The Centers for Disease Control and Prevention (CDC) has proposed an evaluation of its federally funded Colorectal Cancer Control Program to determine whether the program does what is it supposed to do: Increase state-level colorectal cancer screening rates and other related outcomes.
The CDC began funding the Colorectal Cancer Control Program in 2009 for a five-year period. Through a competitive application process, 29 sites were chosen to establish evidence-based colorectal cancer screening programs for those 50-64 years of age of average risk and with low incomes and inadequate or no health insurance coverage for screening.
Fight Colorectal Cancer has been a longtime proponent of the Colorectal Cancer Control Program and has repeatedly called upon Congress to provide enough funding to expand the program nationally. Since funding for many prevention programs are frequently at risk for cuts, a positive evaluation will be very useful when Fight Colorectal Cancer urges Congress to redouble its commitment to stopping cancer before it starts.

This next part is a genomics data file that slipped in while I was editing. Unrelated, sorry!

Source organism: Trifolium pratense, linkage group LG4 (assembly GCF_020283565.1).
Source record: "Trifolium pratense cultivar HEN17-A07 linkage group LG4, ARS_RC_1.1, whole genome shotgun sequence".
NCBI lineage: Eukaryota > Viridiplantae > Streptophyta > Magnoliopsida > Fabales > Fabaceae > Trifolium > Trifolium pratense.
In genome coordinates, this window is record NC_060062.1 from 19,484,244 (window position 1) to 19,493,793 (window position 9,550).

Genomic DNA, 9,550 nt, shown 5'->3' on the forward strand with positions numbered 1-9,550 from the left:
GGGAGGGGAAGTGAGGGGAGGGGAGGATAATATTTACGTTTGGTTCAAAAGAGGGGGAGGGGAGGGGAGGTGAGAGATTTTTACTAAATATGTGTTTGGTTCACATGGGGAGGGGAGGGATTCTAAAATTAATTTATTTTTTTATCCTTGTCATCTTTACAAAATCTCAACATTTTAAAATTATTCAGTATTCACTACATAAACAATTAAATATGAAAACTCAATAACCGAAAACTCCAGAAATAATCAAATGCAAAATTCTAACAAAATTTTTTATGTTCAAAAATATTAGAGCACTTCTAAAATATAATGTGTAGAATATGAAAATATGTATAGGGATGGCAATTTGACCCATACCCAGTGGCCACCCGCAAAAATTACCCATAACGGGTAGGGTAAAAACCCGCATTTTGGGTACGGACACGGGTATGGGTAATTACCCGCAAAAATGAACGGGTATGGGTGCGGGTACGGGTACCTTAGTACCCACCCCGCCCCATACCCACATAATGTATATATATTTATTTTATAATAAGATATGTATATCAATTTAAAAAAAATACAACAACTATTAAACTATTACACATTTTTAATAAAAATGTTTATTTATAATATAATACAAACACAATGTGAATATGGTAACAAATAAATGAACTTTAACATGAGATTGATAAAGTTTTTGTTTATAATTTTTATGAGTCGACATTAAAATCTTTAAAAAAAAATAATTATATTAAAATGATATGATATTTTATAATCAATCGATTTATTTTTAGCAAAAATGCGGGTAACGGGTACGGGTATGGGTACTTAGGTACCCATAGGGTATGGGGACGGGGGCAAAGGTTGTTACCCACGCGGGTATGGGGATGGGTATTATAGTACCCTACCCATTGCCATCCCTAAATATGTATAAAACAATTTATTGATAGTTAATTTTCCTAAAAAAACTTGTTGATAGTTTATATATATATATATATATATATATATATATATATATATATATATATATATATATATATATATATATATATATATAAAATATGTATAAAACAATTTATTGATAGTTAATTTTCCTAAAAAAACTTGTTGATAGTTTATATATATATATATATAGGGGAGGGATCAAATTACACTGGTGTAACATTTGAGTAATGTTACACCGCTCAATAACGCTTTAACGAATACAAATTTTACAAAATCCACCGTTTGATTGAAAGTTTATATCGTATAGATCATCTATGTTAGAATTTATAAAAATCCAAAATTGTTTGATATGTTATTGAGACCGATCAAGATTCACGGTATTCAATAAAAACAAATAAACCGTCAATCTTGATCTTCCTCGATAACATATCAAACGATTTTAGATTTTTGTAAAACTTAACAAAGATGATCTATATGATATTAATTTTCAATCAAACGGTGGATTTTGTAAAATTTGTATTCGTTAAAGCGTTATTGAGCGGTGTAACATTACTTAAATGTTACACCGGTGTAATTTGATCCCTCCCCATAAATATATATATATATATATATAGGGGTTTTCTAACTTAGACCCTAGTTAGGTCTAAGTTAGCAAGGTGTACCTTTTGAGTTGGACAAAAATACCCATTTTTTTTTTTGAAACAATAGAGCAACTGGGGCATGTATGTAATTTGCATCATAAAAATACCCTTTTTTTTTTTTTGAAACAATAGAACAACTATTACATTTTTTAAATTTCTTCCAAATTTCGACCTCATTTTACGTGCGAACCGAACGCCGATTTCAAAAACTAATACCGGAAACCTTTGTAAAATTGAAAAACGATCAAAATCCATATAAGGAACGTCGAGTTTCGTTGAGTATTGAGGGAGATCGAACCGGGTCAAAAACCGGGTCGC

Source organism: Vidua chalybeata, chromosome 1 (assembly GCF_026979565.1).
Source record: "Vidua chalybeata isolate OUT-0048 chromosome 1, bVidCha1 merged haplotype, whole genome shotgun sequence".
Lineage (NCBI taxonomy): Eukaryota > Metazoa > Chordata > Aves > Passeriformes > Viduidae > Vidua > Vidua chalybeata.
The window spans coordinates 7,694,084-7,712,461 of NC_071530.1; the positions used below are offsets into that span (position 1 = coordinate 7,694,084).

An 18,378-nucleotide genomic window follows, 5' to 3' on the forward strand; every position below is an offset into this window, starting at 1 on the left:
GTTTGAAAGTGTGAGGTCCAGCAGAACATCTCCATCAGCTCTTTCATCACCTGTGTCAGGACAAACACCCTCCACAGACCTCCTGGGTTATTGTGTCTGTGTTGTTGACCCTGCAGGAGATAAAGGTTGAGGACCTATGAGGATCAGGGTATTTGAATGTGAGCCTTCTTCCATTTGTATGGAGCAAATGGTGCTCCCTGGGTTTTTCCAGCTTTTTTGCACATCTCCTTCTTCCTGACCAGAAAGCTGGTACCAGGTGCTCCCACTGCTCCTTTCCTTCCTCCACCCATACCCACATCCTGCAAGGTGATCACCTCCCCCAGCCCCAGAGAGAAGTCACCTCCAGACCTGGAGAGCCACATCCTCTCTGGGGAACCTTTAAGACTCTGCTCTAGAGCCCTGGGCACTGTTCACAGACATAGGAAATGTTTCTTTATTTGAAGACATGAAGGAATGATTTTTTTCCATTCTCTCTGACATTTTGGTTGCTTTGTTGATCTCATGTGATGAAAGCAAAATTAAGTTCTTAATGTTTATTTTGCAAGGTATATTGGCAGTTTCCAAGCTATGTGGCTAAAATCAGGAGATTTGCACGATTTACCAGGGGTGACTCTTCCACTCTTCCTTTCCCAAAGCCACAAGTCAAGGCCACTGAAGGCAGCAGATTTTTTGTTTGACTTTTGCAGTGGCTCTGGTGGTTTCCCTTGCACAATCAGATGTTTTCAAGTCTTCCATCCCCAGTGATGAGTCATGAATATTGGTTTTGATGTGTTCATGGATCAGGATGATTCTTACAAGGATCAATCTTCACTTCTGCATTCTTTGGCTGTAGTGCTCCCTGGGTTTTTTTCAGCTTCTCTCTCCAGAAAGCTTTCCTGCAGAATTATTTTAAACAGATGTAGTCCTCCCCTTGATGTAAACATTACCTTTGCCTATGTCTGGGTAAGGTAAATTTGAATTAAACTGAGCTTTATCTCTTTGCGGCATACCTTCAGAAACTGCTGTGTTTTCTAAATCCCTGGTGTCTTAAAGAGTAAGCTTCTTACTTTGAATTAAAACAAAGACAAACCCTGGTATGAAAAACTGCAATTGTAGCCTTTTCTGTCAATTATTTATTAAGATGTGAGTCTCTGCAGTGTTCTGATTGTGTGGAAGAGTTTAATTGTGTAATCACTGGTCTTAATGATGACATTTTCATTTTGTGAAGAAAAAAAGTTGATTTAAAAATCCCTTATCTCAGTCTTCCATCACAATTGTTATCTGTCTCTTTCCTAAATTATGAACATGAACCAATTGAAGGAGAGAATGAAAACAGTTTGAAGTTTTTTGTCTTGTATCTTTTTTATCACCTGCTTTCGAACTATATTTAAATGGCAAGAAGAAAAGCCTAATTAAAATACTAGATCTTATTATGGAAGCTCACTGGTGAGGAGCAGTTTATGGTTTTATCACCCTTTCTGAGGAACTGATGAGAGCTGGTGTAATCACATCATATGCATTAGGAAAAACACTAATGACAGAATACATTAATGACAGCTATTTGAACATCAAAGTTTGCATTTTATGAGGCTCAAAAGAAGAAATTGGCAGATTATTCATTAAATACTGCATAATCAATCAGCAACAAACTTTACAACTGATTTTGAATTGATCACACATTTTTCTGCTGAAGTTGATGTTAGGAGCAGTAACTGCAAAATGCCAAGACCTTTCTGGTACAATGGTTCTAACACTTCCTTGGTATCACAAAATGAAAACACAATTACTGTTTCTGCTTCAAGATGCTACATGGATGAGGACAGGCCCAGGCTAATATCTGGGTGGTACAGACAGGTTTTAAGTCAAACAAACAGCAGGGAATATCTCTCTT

The evaluation will also inform other public health programs, since the Colorectal Cancer Control Program is the first cancer prevention and control program funded by the CDC that emphasizes both direct screening and screening promotion for the broader population.
On October 19, 2012, Fight Colorectal Cancer sent a letter to the Director of the CDC, Thomas Frieden, MD, MPH, in support of the proposed evaluation. You can read the letter here.